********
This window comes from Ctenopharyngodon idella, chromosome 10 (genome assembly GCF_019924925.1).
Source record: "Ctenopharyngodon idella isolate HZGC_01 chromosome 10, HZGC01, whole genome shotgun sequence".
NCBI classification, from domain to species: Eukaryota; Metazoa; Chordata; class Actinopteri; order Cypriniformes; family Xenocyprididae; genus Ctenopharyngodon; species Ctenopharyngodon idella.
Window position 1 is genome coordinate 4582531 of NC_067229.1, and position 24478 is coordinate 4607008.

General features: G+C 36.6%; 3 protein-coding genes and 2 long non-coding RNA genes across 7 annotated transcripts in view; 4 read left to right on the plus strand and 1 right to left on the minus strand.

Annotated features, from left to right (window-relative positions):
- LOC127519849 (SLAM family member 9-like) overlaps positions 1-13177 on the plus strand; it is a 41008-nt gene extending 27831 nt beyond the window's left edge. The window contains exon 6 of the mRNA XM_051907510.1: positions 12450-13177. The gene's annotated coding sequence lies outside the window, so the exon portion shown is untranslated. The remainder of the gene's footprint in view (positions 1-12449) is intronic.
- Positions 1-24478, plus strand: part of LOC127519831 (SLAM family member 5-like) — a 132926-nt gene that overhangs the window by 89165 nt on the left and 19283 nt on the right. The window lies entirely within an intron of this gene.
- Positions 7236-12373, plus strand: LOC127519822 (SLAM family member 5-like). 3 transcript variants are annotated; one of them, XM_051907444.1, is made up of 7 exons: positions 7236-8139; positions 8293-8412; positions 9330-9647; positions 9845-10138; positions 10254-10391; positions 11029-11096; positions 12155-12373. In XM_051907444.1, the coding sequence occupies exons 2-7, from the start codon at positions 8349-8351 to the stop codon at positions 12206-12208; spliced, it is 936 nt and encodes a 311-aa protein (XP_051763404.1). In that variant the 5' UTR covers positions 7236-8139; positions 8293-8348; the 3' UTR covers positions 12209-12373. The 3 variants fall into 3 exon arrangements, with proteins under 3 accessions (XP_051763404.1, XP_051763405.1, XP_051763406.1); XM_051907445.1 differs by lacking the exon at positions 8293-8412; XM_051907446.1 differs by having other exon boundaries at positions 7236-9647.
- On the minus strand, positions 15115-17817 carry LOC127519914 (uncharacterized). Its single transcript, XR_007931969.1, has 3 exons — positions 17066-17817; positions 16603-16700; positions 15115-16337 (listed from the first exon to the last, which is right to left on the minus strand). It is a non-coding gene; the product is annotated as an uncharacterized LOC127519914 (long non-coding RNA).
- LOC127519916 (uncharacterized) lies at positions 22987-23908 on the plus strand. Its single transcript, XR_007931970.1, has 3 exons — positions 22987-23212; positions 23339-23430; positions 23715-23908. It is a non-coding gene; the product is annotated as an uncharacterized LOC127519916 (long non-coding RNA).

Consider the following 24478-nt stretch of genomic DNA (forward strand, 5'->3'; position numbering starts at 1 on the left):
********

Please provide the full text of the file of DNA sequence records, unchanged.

This window comes from Ctenopharyngodon idella, chromosome 10 (genome assembly GCF_019924925.1).
Source record: "Ctenopharyngodon idella isolate HZGC_01 chromosome 10, HZGC01, whole genome shotgun sequence".
NCBI classification, from domain to species: Eukaryota; Metazoa; Chordata; class Actinopteri; order Cypriniformes; family Xenocyprididae; genus Ctenopharyngodon; species Ctenopharyngodon idella.
Window position 1 is genome coordinate 4582531 of NC_067229.1, and position 24478 is coordinate 4607008.

General features: G+C 36.6%; 3 protein-coding genes and 2 long non-coding RNA genes across 7 annotated transcripts in view; 4 read left to right on the plus strand and 1 right to left on the minus strand.

Annotated features, from left to right (window-relative positions):
- LOC127519849 (SLAM family member 9-like) overlaps positions 1-13177 on the plus strand; it is a 41008-nt gene extending 27831 nt beyond the window's left edge. The window contains exon 6 of the mRNA XM_051907510.1: positions 12450-13177. The gene's annotated coding sequence lies outside the window, so the exon portion shown is untranslated. The remainder of the gene's footprint in view (positions 1-12449) is intronic.
- Positions 1-24478, plus strand: part of LOC127519831 (SLAM family member 5-like) — a 132926-nt gene that overhangs the window by 89165 nt on the left and 19283 nt on the right. The window lies entirely within an intron of this gene.
- Positions 7236-12373, plus strand: LOC127519822 (SLAM family member 5-like). 3 transcript variants are annotated; one of them, XM_051907444.1, is made up of 7 exons: positions 7236-8139; positions 8293-8412; positions 9330-9647; positions 9845-10138; positions 10254-10391; positions 11029-11096; positions 12155-12373. In XM_051907444.1, the coding sequence occupies exons 2-7, from the start codon at positions 8349-8351 to the stop codon at positions 12206-12208; spliced, it is 936 nt and encodes a 311-aa protein (XP_051763404.1). In that variant the 5' UTR covers positions 7236-8139; positions 8293-8348; the 3' UTR covers positions 12209-12373. The 3 variants fall into 3 exon arrangements, with proteins under 3 accessions (XP_051763404.1, XP_051763405.1, XP_051763406.1); XM_051907445.1 differs by lacking the exon at positions 8293-8412; XM_051907446.1 differs by having other exon boundaries at positions 7236-9647.
- On the minus strand, positions 15115-17817 carry LOC127519914 (uncharacterized). Its single transcript, XR_007931969.1, has 3 exons — positions 17066-17817; positions 16603-16700; positions 15115-16337 (listed from the first exon to the last, which is right to left on the minus strand). It is a non-coding gene; the product is annotated as an uncharacterized LOC127519914 (long non-coding RNA).
- LOC127519916 (uncharacterized) lies at positions 22987-23908 on the plus strand. Its single transcript, XR_007931970.1, has 3 exons — positions 22987-23212; positions 23339-23430; positions 23715-23908. It is a non-coding gene; the product is annotated as an uncharacterized LOC127519916 (long non-coding RNA).

Consider the following 24478-nt stretch of genomic DNA (forward strand, 5'->3'; position numbering starts at 1 on the left):